Photoprotection through ultrafast charge recombination in photochemical reaction centres under oxidizing conditions

Fei Ma, David J. K. Swainsbury, Michael R. Jones, Rienk van Grondelle

Research output: Contribution to JournalArticleAcademicpeer-review

Abstract

Engineering natural photosynthesis to address predicted shortfalls in food and energy supply requires a detailed understanding of its molecular basis and the intrinsic photoprotective mechanisms that operate under fluctuating environmental conditions. Long-lived triplet or singlet excited electronic states have the potential to cause photodamage, particularly in the presence of oxygen, and so a variety of mechanisms exist to prevent formation of such states or safely dissipate their energy. Here, we report a dramatic difference in spectral evolution in fully reduced and partially oxidized Rhodobacter sphaeroides reaction centres (RCs) following excitation of the monomeric bacteriochlorophyll (BChl) cofactors at 805 nm. Three types of preparation were studied, including RCs purified as protein/lipid nanodiscs using the copolymer styrene maleic acid. In fully reduced RCs such excitation produces membrane-spanning charge separation. In preparations of partially oxidized RCs the spectroscopic signature of this charge separation is replaced by that of an energy dissipation process, including in the majority sub-population of reduced RCs. This process, which appears to take place on both cofactor branches, involves formation of a BChl(+)/bacteriopheophytin(-) radical pair that dissipates energy via recombination to a vibrationally hot ground state. The possible physiological role of this dissipative process under mildly oxidizing conditions is considered.
Original languageEnglish
Article number20160378
JournalPhilosophical Transactions of the Royal Society B. Biological Sciences
Volume372
Issue number1730
DOIs
Publication statusPublished - 26 Sep 2017

Keywords

  • reaction centre
  • photoprotection
  • charge recombination
  • ultrafast spectroscopy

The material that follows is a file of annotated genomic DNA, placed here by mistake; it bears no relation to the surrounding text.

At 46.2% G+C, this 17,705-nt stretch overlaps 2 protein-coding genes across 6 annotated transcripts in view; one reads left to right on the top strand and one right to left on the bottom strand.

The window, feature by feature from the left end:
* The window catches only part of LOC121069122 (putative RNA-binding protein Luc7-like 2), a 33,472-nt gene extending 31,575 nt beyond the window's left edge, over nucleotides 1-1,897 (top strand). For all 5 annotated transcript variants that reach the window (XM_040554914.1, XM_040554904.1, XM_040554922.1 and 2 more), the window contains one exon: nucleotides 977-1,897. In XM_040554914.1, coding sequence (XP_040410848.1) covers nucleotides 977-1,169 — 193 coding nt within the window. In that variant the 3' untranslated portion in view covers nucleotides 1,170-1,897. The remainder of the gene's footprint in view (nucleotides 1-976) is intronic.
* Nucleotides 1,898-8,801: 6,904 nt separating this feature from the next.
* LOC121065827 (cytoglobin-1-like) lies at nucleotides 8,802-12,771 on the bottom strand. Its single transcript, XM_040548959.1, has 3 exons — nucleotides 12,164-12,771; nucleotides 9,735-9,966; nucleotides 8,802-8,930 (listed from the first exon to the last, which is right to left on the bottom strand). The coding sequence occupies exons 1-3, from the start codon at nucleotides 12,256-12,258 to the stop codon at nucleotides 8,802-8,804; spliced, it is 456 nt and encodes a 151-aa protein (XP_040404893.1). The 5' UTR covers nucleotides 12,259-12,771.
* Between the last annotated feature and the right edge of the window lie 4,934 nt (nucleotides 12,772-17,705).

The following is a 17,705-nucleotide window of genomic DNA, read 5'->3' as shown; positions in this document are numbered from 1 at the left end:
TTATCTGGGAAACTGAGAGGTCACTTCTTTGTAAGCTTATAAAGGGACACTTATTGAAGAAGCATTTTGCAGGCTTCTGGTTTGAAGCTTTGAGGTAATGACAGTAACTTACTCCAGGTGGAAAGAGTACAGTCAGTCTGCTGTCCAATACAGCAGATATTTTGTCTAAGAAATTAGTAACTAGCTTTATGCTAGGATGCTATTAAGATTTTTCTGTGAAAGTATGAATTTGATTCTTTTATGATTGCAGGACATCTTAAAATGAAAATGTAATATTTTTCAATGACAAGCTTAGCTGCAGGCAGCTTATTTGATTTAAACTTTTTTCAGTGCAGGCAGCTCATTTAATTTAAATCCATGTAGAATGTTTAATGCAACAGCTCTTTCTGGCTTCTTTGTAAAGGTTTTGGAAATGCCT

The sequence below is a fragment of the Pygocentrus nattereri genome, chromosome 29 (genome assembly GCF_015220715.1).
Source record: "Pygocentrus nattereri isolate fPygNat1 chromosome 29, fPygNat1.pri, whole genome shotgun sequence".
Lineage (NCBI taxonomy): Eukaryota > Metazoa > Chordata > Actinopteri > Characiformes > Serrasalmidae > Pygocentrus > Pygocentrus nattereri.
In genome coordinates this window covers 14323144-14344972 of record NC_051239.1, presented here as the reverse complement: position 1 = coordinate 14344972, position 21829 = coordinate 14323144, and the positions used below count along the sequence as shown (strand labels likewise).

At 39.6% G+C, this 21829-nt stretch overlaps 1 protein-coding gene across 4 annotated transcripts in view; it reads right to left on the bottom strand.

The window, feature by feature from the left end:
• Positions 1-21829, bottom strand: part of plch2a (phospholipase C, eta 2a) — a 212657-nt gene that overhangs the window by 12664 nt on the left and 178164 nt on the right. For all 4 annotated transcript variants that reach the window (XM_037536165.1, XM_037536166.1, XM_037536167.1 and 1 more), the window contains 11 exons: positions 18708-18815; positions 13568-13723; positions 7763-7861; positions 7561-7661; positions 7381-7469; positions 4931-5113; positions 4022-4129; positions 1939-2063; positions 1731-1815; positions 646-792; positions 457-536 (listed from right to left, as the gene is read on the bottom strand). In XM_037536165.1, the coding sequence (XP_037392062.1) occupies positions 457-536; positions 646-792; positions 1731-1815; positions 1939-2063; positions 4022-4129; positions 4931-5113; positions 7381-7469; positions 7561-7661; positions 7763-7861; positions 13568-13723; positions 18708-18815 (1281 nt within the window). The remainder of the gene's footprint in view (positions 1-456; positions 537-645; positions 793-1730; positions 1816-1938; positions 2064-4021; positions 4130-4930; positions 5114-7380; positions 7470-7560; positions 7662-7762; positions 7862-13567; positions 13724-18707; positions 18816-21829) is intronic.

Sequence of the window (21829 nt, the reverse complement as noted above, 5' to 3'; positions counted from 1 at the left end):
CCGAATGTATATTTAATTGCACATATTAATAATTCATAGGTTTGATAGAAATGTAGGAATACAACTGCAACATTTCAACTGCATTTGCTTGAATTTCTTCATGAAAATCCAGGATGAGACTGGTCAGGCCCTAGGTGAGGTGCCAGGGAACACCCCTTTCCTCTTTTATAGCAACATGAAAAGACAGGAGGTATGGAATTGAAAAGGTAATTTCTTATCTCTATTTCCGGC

• styrene maleic acid

Cite this

@article{e755dad3003e472cbf239184284a038c,
title = "Photoprotection through ultrafast charge recombination in photochemical reaction centres under oxidizing conditions",
abstract = "Engineering natural photosynthesis to address predicted shortfalls in food and energy supply requires a detailed understanding of its molecular basis and the intrinsic photoprotective mechanisms that operate under fluctuating environmental conditions. Long-lived triplet or singlet excited electronic states have the potential to cause photodamage, particularly in the presence of oxygen, and so a variety of mechanisms exist to prevent formation of such states or safely dissipate their energy. Here, we report a dramatic difference in spectral evolution in fully reduced and partially oxidized Rhodobacter sphaeroides reaction centres (RCs) following excitation of the monomeric bacteriochlorophyll (BChl) cofactors at 805 nm. Three types of preparation were studied, including RCs purified as protein/lipid nanodiscs using the copolymer styrene maleic acid. In fully reduced RCs such excitation produces membrane-spanning charge separation. In preparations of partially oxidized RCs the spectroscopic signature of this charge separation is replaced by that of an energy dissipation process, including in the majority sub-population of reduced RCs. This process, which appears to take place on both cofactor branches, involves formation of a BChl(+)/bacteriopheophytin(-) radical pair that dissipates energy via recombination to a vibrationally hot ground state. The possible physiological role of this dissipative process under mildly oxidizing conditions is considered.",
keywords = "reaction centre, photoprotection, charge recombination, ultrafast spectroscopy, styrene maleic acid",
author = "Fei Ma and Swainsbury, {David J. K.} and Jones, {Michael R.} and {van Grondelle}, Rienk",
year = "2017",
month = "9",
day = "26",
doi = "10.1098/rstb.2016.0378",
language = "English",
volume = "372",
journal = "Philosophical Transactions of the Royal Society B. Biological Sciences",